Letters / On “On Loving Jews”
I enjoyed Arielle Angel’s recent essay, “On Loving Jews.” But I would like to add one point. Angel is correct that Gershom Scholem’s concept of “ahavath Israel, or love for the Jewish people,” does not appear in the Bible, but nor does it originate in a commentary to Leviticus. In fact, it appears nowhere in classical rabbinic literature.
Many rabbis, including Maimonides, do believe there is an obligation to love individual Jews, based on the verse, “Love your neighbor as yourself” (Leviticus 19:18). But that is quite different from an obligation to love the Jewish people, understood as a national collective. Moreover, in traditional sources, the responsibility to love one’s fellow Israelites remained entangled with the covenantal responsibilities of the Torah and its mitzvot. One was obligated to love a Jew because of shared commitments and obligations—and as some commentators note, when a Jew fully rejected those obligations, it was not clear whether the mandate to love them remained. As scholars Shira Kupfer and Asaf Turgeman show in their remarkable study of the famous debate between the scholar of Jewish mysticism Gershom Scholem and the political philosopher Hannah Arendt—over the latter's argument that European Jewish leaders were complicit in the Holocaust—a norm of loving the Jewish people emerged only in modernity, in 18th- and 19th-century Hasidic sources, especially those wrestling with how to understand the Jewishness of irreligious Jews. Thus, ahavath Israel freed itself from religio-ethical limits and became a doctrine of national, ethnic solidarity only through a process of secularization; eventually, mostly secular Zionists, jettisoning both God and the commandments, reinterpreted the concept as a traditional antecedent for their nationalism.
I offer this footnote to Angel’s powerful, provocative article because I would not want readers to think the principle of “Jewish solidarity” which it discusses is a traditional, religious conception—or, conversely, that ethical-political critique of such solidarity is distinctively modern and secular. Rather, the opposite seems to be the case: The idea that one must love Israel as a generalized, collective nation and irrespective of its behavior or commitments is a product of secularization, whereas the covenantal, religious limits on ahavath Israel in the traditional sources imply a critique of such an unfettered imperative. In this case, and perhaps others, the secularization of an old concept has not been liberatory; it has in fact produced a nationalism more chauvinistic than anything any premodern rabbi entertained.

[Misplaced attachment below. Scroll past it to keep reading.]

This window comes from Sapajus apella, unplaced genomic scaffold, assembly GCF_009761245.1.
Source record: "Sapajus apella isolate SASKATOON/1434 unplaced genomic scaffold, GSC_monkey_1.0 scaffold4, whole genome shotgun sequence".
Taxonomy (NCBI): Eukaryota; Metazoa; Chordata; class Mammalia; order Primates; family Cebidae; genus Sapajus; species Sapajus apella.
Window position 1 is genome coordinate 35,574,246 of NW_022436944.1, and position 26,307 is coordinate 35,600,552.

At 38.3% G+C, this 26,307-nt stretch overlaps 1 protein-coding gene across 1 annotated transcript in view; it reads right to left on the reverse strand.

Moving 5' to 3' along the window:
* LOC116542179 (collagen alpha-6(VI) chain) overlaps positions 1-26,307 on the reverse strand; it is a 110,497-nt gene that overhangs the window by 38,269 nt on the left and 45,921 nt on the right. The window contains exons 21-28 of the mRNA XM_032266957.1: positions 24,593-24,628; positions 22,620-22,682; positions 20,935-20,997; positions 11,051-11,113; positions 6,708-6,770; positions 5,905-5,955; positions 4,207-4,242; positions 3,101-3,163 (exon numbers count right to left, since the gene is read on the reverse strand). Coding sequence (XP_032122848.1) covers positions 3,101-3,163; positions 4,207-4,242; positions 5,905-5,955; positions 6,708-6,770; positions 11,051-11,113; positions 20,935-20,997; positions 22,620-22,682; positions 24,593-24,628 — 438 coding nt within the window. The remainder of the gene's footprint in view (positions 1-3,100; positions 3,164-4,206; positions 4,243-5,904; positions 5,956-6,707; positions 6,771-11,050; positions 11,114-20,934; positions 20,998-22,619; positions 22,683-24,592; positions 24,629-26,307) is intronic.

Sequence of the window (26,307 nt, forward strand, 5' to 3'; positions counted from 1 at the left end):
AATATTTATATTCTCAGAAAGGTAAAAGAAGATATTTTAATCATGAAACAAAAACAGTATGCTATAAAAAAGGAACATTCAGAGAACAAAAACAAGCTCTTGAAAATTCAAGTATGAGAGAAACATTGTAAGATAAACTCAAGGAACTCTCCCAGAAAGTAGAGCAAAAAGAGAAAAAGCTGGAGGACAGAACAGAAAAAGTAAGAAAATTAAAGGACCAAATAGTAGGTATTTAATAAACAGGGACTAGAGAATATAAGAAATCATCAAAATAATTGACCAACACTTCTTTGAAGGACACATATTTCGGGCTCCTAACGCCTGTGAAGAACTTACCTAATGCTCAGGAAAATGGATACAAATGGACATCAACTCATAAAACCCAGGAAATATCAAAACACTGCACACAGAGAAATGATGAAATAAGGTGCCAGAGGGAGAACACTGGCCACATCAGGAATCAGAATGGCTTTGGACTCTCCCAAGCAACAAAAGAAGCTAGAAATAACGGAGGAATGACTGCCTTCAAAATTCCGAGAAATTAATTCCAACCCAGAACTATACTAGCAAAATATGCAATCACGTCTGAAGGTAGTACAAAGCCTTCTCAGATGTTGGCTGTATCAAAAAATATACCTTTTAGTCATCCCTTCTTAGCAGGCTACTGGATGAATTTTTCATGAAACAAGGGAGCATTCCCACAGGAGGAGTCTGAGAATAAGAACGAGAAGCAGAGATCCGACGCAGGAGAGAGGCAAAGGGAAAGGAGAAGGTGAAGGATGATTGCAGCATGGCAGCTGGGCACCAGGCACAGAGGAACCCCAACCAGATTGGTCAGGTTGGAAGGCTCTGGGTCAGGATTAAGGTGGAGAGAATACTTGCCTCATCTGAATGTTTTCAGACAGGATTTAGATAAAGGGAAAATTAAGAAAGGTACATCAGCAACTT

There is one highly pertinent point which I found sorely lacking in Arielle Angel’s otherwise thought-provoking text: that opposition to Zionism can actually be motivated by—be an expression of—concern for collective Jewish safety.
This was a major theme of Jewish opposition to Zionism long before the formation of the State of Israel, which many Jews warned would bring new dangers, not safety. This concern remains central for many today—perhaps especially among us Jewish Israelis. Although we are also moved by moral responsibility, empathy, and solidarity with our Palestinian brethren, the realization that the State of Israel provides neither lasting safety nor real well-being is often pivotal for making anti-Zionists out of Zionists. And indeed, anti-Zionism within the Zionist state can be an astounding feat of unconditional love for the Jewish collective, loving it and fighting against its self-destruction even while it answers with exclusion, hate, and physical violence.
If we ever wish to unravel Zionism, we cannot afford to ignore how it fails on its own terms, failing to ensure Jewish safety and well-being. This point is important in the diaspora just as it is within Israeli society, where its evidence is most salient: Life in Israel is very obviously unsafe and difficult for the vast majority of Jews, even while it is far worse for Palestinians.
It is up to us as Jewish anti-Zionists to point out that staking Jewish safety on a project of perpetual dispossession and oppression is a dangerous gamble. It is up to us to remind our communities that no such project lasts forever, and the sooner Jewish communities begin the hard work of decolonization, reparation, and reconciliation, the better Jews as a whole will fare whenever the whole thing inevitably comes crashing down. Such concern for Jewish liberation, safety, and well-being need not, and ought not, come at the expense of others; equally, concern for Palestinian liberation, safety, and well-being need not, and ought not, drive us to reject concern for Jews. Our vision for liberation must include both, and our opposition to Zionism remains therefore a project of love—unconditional love for the Jewish people in particular, albeit never exclusively.